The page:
Trust me…this advice will be of a big help to all voice talent seeing all auditions and websites as one industry. Quite often I receive emails from voice talent letting me know of things other websites do, and comparing Voice123 to others. When I listen to their reasons for comparing, I get concerned. They need to stop comparing P2P casting sites for very human reasons in order to better their chances of finding more work.
Why should talent stop comparing P2P sites? For the following reasons…
Yes, the 1980’s TRON…not the remake. Anyway…If you look at ALL the casting websites out there, the one thing they have in common (that you do not see) is they were created and run by people with a vision as to “how they feel things ought to be”. It reflects in the software customers use. The people behind each business have their own mission as the foundation of everything they do, and quite often they differ so greatly from website to website, that voice talent treating everything as an “auditioning in one industry”, creates the problem of ignoring the very reasons clients are attracted to the website. This “attraction” was set in motion by the beliefs of the people behind the website. The client and voice talent may love the creator’s vision, which makes it more likely for a person to succeed due to the limbic connection. (ie. It is psychological…NOT technological) “The limbic system is associated with a number of functions including the sense of behavior, learning, long-term memory, emotions, and drives.” If you like Voice123, believe it or not, we may have more in common than you realize. I have been here long enough to find out.
Regardless, the term “industry standard” is now just a marketing slogan. The only industry standard is that voice talent must learn what TRON-like program is doing in every casting website. You have to know how to audition on that website, in order to show clients you are ready to work on that website.If you know why Voice123 does what it does…it will make more sense.
Fast food and social media are all the same right? WRONG!
Everyone is always trying to re-invent the wheel. It is part of being an entrepreneur…Do what no one else does. What voice talent must remember is that not all fast food is the same, and neither is social media…and neither are casting websites. You will be happy with one brand over the other for reasons you may never realize. Maybe you hate certain colors, or a brand’s marketing ploy just bothers the heck out of you. You just do not vibe with a website, and what happens. Does that make one comparable, wrong, bad, better, or worse? Not at all.
You have to learn how to communicate using the lingo of the brand. You don’t use hashtags on Facebook if you social market, and you don’t go to McDonalds for onion rings. Voice123 works a certain way that if you tried to audition like you do on other sites or offline in casting offices, using the same tactics, you will find clients reacting differently on each website. You have to change up your style to fit the neighborhood…which by the way…was very true for auditioning offline as well. Auditions at different offices always took on new meaning, depending on who worked there, and the location of the office. Myself, there are certain websites that I just do not understand, so I do not focus on it. If “I don’t get it”, I do not pay attention to it.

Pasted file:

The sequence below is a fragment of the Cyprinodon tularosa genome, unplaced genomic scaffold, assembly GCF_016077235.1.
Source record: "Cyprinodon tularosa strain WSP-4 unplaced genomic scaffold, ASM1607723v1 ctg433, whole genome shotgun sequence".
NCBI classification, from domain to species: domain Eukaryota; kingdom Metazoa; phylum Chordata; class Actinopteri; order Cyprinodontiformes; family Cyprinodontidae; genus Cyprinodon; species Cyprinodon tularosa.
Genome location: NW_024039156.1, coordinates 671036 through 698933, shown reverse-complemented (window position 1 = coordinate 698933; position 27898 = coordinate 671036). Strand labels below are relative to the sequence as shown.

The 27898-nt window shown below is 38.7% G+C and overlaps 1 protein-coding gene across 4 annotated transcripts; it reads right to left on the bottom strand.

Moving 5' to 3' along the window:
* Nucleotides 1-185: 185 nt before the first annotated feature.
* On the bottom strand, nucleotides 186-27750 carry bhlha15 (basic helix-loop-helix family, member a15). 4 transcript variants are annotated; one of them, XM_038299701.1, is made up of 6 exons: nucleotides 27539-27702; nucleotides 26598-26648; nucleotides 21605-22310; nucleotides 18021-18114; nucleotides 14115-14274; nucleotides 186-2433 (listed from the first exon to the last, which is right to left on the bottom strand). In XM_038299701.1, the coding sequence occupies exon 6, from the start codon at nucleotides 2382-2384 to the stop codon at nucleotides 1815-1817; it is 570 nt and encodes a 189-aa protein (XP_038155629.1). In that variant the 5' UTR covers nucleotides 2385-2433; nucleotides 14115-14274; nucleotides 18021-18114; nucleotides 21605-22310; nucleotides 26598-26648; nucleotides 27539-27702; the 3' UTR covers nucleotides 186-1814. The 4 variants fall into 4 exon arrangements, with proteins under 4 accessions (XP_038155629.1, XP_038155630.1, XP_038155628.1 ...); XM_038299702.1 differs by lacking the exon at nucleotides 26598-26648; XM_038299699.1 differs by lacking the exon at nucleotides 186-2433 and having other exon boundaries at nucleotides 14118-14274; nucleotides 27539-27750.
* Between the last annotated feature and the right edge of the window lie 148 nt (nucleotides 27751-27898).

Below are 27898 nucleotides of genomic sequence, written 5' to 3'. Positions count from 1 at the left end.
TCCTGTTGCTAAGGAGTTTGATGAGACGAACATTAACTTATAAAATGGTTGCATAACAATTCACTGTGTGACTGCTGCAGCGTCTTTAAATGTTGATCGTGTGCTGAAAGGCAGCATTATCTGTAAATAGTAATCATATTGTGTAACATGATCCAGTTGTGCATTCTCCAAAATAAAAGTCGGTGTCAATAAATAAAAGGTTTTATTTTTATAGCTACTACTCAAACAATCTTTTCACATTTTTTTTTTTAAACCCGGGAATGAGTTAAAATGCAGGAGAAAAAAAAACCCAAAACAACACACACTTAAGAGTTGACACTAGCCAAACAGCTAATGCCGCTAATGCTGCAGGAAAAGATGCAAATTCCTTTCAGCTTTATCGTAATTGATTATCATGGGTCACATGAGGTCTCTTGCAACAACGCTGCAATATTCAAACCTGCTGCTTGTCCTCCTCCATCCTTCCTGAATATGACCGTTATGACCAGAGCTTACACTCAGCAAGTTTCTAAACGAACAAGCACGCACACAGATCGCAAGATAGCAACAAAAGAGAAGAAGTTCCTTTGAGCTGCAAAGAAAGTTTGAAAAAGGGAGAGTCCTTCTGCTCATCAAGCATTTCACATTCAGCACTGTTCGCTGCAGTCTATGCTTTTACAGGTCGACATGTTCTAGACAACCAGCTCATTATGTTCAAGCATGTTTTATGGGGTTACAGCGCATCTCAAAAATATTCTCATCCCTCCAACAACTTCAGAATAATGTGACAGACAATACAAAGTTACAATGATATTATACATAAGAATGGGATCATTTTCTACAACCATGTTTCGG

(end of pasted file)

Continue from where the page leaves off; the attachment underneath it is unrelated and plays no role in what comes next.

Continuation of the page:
For voice talent, defining your own brand is equally important. You want people to say, “There is no one else out there like you.” Trying to be like everyone else is a waste of time. Businesses know this, but that does not mean you cannot learn from something done by another business.
Perceptions and expectations can hurt you. If I walk into a gourmet restaurant and ask for a value mean #2, they will laugh at me or depending on the overly sensitive chef…throw me out. Perceiving and expecting that all sites will offer what the other does, and should change to be like others simply because “you paid to audition”, means you will audition while NOT thinking about:
- What does the voice seeker see?
- Who are these clients anyway?
- Who do I audition against?
- Is my method of working a good fit?
- What kind of tools do they work with when hiring me?
- Is your online profile for the site showing you off, or saying something else?
- Why does this website operate this way?
This is why you should play with websites to get the full knowledge of how they work from A to Z. The answers to the above questions change from website to website. The voice talent experience changes, too. Each website has its own demons. If you are comparing one to the other, you may be making the conscious decision to lose work through your perceptions of what clients want. Myself, I have hired from Voice123 and other sites for this very reason, even if only to pay a little amount of money to find out what happens. It is worth it.
The strongest tree…
Your experience with a website is yours. P2P websites compete to find more jobs for their “ideal website”, but they do not compare to each other because they all offer different ways of getting voice over work. If one works for you, stick to it. You may have a great understanding of the website that helps you, BUT do not let that make you lose work on other websites. There are some websites that have been around forever, and some just starting up. For whatever reason they started…Stay flexible until you know whether or not you want to use it. If you don’t, let the chips fall into place because they will. When it comes to your career…
“Notice that the stiffest tree is most easily cracked, while the bamboo or willow survives by bending with the wind.” – Bruce Lee
The deal is…when you place judgement on a website through a comparison, you limit what you can learn from it.